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    2. Hi Jeanne! What's your last name so I can find your books? :-)

      I'm always on the lookout for a fabulous read!

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    3. You're sweet, Orly. Actually, I'm not published yet. But, working in that direction. :)


      Thank you for your kind words, Tina!

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  30. Hi Orly:

    I'm fascinated with your name! I keep thinking about the Wright Brothers and landing in Paris years ago. Is there a story somewhere in this name? Great for a writer. It's an easy name to remember at the bookstore.

    I also like your cover art: no face, no man, lost in thought. Trouble! Could it be more apropos?

    Women's fiction could be fiction women write. It also could be fiction women read. It might even be lies women tell to themselves like, "I'll change him after we'er married." :)

    I love the idea of your writer's group. Will you let me join? I have my check ready to mail.

    While every writer needs a tribe and every tribe needs a champion, all stand in need of at least one philosopher. Even champions must live an examined life.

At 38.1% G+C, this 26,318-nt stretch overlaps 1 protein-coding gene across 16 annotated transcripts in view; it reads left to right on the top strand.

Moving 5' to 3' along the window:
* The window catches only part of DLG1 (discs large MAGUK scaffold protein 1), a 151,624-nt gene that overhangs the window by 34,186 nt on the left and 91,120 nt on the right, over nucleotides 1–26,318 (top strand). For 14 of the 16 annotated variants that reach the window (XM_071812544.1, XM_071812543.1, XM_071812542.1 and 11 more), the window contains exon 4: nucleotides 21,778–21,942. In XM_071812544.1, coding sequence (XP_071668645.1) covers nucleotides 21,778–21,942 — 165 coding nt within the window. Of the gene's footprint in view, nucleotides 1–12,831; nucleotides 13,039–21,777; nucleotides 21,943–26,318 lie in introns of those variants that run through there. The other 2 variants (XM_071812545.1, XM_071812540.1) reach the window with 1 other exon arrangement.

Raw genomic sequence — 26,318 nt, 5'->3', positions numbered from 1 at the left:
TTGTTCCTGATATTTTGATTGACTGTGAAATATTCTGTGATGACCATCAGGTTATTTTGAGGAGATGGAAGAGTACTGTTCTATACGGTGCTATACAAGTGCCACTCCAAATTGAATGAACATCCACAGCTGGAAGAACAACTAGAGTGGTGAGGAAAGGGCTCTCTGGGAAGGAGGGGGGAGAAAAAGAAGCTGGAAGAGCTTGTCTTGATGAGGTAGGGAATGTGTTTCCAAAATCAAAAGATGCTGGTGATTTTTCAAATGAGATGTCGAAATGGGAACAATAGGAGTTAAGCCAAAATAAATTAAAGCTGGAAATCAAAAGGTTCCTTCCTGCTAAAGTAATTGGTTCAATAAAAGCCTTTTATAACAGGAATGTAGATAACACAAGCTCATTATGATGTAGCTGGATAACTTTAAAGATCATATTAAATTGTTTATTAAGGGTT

A sample:

    I'm also a marketing guy and I have my own working definition of "Women's Fiction" that you might even consider.

    "Women's fiction is of particular interest to women and tends to be more serious and deeper in its relationships with others while at the same time displaying a tendency to be more of a romance with life (both happy and tragic) rather than one of love. Women's fiction also, much as life itself, fails to provide a guaranteed a happy ending."

    One good thing: while I may not be able to perfectly define Women's Fiction, I know it when I see it. :))

    "The Distance Home" -- how is it measured? In time, miles, healing, regrets, forgiveness, heartache, redemption, losses, the space behind the eyes?

    Interesting title. Please put me in the drawing. Also please let me know if a man can join your group. (Also, is there really no start-up fee like other organizations? Brava...if yes!

    Vince

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    1. Hi Vince!!
      So first ... we have plenty of men who belong to WFWA. And, I love saying this, the first year we ran the Star Award for published women's fiction, the winner of the general category was a fabulous author named Scott Wilbanks.